From: Aiyoku no Eustia opening theme
This is my first attempt at translating song lyrics. I’m not really much of a poet, so I chose to go for a more straightforward translation rather than render it in verse. There’s a couple of lines that I’m not sure of too – particularly 乱れ咲く花より深く 優しく口づけてください. But I hope my translation got the image across: the song’s point of view becomes pretty clear once you finish Aiyoku no Eustia. Enjoy.
Spoiler warning: do not read if you have not finished the entire novel.
Humans are rational beings.
As proof, humans invented the discipline known as science. An entire discipline founded on the assumption that every doubt can be formulated as a question, and that every question can be solved through experimental proof. As rational beings, we are unable to accept things without an explanation. Thus we strive to look for one.
Even before science, humans believed in gods. We relied on gods, spirits, angels, devils and mythical creatures to explain what happens around us. Most of us still believe in them. As rational beings, we are unable to accept things without an explanation. Thus, we make explanations for them. We made explanations for all the inexplicable things that occur all around us.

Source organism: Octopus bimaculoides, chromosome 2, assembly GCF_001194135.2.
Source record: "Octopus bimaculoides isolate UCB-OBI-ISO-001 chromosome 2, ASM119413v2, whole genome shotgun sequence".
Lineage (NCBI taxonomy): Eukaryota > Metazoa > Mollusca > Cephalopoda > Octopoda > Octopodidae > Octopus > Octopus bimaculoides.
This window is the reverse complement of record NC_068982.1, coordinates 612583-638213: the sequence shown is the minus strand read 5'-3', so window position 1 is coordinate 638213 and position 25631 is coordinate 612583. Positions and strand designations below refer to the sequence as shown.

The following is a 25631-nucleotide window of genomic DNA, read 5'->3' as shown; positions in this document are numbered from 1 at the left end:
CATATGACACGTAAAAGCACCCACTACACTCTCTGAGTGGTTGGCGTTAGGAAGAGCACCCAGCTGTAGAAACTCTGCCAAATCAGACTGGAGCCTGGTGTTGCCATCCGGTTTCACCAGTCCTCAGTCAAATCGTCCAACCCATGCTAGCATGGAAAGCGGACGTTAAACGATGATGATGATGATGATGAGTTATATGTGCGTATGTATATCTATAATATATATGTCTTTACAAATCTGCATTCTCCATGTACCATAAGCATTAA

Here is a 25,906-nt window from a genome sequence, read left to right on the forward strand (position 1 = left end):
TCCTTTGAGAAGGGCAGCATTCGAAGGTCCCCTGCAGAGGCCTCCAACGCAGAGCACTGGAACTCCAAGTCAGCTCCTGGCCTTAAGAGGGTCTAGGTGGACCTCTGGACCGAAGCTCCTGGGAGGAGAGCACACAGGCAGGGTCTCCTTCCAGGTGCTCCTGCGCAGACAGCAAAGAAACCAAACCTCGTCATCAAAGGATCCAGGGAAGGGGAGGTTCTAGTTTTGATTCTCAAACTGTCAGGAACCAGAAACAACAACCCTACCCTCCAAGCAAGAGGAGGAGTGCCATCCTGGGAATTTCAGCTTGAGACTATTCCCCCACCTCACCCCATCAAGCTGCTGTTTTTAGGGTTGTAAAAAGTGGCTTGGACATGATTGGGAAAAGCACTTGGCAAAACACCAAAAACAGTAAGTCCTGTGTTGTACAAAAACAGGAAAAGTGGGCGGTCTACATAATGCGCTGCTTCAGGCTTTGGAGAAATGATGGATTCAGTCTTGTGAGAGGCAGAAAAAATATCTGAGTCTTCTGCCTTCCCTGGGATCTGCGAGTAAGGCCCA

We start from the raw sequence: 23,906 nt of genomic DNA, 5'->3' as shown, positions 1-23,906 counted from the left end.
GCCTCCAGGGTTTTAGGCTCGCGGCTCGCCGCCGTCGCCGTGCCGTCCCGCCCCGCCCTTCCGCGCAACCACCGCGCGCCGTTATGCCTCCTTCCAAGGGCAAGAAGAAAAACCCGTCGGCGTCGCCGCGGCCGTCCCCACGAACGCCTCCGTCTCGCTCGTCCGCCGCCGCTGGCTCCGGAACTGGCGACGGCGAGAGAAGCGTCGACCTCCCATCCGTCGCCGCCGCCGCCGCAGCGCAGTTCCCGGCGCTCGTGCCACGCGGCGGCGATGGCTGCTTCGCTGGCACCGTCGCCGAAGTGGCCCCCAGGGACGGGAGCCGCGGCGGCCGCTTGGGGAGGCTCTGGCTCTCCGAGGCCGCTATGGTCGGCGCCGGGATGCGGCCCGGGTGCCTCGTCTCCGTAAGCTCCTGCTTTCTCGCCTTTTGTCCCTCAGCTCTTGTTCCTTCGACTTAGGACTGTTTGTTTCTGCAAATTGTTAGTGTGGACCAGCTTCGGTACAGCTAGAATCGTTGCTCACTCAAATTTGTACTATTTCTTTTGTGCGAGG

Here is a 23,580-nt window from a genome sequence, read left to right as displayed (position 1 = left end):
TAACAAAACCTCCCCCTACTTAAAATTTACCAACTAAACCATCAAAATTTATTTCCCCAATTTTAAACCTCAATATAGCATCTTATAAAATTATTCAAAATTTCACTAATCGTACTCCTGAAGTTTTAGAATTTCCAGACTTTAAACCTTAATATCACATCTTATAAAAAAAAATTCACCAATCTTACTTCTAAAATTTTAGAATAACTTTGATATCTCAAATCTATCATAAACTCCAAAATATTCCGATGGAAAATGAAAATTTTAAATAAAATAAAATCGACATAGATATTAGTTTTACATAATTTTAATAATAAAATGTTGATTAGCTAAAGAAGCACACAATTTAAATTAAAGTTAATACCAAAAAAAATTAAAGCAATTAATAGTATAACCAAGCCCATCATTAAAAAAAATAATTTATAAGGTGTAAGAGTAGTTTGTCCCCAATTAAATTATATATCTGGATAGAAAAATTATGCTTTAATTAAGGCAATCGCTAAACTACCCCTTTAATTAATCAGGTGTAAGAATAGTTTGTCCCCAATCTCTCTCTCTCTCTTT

Even when God abandons us, we pray.
Even when calamity strikes, destroying the lives of tens of thousands of people, we pray, desperate to grab on to a final hope – some sort of explanation for the absurd loss of life, some sort of salvation from despair, anything. Aiyoku no Eustia is a story of rational beings, desperate for an explanation for their existence.
In other words, Aiyoku no Eustia is a story of faith.
Don’t be silly. It’s just your imagination.
Aiyoku no Eustia was August’s first venture into the low fantasy genre. Naturally, August’s writers felt the need to experiment with many ideas and see what would work. Overall, I was impressed by what Aiyoku no Eustia had to offer – although the writing needs polishing, Chapter 3 onwards had many great ideas carried by fantastic execution through its characters.
Despite my overall positive impression of Eustia, its second chapter left a bad taste in my mouth – and judging by reactions from Twitter and IRC, my opinion isn’t unique. Still, Eris’s chapter wasn’t completely terrible – it’s saved by some neat ideas, but dragged down by clumsy and inconsistent presentation.
For this post, I’ll try to explain the good, bad, and terrible ideas in Chapter 2 of Aiyoku no Eustia.
Spoilers for Aiyoku no Eustia Chapter 2 ahead.